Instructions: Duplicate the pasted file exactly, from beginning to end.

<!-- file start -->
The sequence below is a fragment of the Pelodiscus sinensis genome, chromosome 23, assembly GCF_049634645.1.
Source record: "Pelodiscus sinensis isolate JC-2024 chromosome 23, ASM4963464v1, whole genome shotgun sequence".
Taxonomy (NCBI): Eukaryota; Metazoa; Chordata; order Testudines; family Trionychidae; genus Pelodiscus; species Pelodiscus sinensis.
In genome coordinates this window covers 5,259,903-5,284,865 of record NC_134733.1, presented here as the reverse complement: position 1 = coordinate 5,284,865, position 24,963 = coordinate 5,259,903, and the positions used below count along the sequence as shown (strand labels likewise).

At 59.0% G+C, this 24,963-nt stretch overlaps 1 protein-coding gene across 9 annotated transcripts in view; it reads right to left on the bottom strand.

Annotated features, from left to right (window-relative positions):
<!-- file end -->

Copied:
The sequence below is a fragment of the Pelodiscus sinensis genome, chromosome 23, assembly GCF_049634645.1.
Source record: "Pelodiscus sinensis isolate JC-2024 chromosome 23, ASM4963464v1, whole genome shotgun sequence".
Taxonomy (NCBI): Eukaryota; Metazoa; Chordata; order Testudines; family Trionychidae; genus Pelodiscus; species Pelodiscus sinensis.
In genome coordinates this window covers 5,259,903-5,284,865 of record NC_134733.1, presented here as the reverse complement: position 1 = coordinate 5,284,865, position 24,963 = coordinate 5,259,903, and the positions used below count along the sequence as shown (strand labels likewise).

At 59.0% G+C, this 24,963-nt stretch overlaps 1 protein-coding gene across 9 annotated transcripts in view; it reads right to left on the bottom strand.

Annotated features, from left to right (window-relative positions):